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Author: William Franke

Publisher: A&C Black

ISBN: 144118502X

Category: Literary Criticism

Page: 192

View: 7166

In Dante and the Sense of Transgression, William Franke combines literary-critical analysis with philosophical and theological reflection to cast new light on Dante's poetic vision. Conversely, Dante's medieval masterpiece becomes our guide to rethinking some of the most pressing issues of contemporary theory. Beyond suggestive archetypes like Adam and Ulysses that hint at an obsession with transgression beneath Dante's overt suppression of it, there is another and a prior sense in which transgression emerges as Dante's essential and ultimate gesture. His work as a poet culminates in the Paradiso in a transcendence of language towards a purely ineffable, mystical experience beyond verbal expression. Yet Dante conveys this experience, nevertheless, in and through language and specifically through the transgression of language, violating its normally representational and referential functions. Paradiso's dramatic sky-scapes and unparalleled textual performances stage a deconstruction of the sign that is analyzed philosophically in the light of Blanchot, Levinas, Derrida, Barthes, and Bataille, as transgressing and transfiguring the very sense of sense.

Language and the Declining World in Chaucer, Dante, and Jean de Meun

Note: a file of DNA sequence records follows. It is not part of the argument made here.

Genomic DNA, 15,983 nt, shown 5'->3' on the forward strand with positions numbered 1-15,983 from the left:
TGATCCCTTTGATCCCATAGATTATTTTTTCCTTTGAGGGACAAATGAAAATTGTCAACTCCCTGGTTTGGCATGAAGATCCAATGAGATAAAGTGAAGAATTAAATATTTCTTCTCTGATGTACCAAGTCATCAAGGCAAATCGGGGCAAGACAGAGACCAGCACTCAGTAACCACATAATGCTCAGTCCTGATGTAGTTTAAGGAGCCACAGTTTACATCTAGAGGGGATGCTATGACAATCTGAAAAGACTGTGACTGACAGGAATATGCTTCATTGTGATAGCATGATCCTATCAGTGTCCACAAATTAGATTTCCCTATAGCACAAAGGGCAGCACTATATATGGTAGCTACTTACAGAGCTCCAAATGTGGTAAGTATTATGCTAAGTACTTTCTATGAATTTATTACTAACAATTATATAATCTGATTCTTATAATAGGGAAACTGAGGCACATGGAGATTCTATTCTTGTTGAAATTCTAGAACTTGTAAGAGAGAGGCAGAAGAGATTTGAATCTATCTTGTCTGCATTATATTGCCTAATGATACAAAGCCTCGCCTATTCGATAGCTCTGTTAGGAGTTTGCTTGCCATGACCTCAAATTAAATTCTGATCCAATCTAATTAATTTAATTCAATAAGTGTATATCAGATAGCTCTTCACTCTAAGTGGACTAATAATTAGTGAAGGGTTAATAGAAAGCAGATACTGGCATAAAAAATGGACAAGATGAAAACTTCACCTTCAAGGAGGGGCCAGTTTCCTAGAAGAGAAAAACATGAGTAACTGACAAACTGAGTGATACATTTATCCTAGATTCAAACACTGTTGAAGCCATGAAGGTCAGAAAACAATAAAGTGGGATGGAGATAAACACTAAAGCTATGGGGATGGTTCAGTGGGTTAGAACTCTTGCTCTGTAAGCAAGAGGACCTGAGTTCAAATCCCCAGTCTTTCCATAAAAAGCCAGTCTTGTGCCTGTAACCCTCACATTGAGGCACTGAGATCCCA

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Author: John M. Fyler

Publisher: Cambridge University Press

ISBN: 1107321107

Category: Literary Criticism

Page: N.A

View: 6765

Medieval commentaries on the origin and history of language used biblical history, from Creation to the Tower of Babel, as their starting-point, and described the progressive impairment of an originally perfect language. Biblical and classical sources raised questions for both medieval poets and commentators about the nature of language, its participation in the Fall, and its possible redemption. John M. Fyler focuses on how three major poets - Chaucer, Dante, and Jean de Meun - participated in these debates about language. He offers fresh analyses of how the history of language is described and debated in the Divine Comedy, the Canterbury Tales and the Roman de la Rose. While Dante follows the Augustinian idea of the Fall and subsequent redemption of language, Jean de Meun and Chaucer are skeptical about the possibilities for linguistic redemption and resign themselves, at least half-comically, to the linguistic implications of the Fall and the declining world.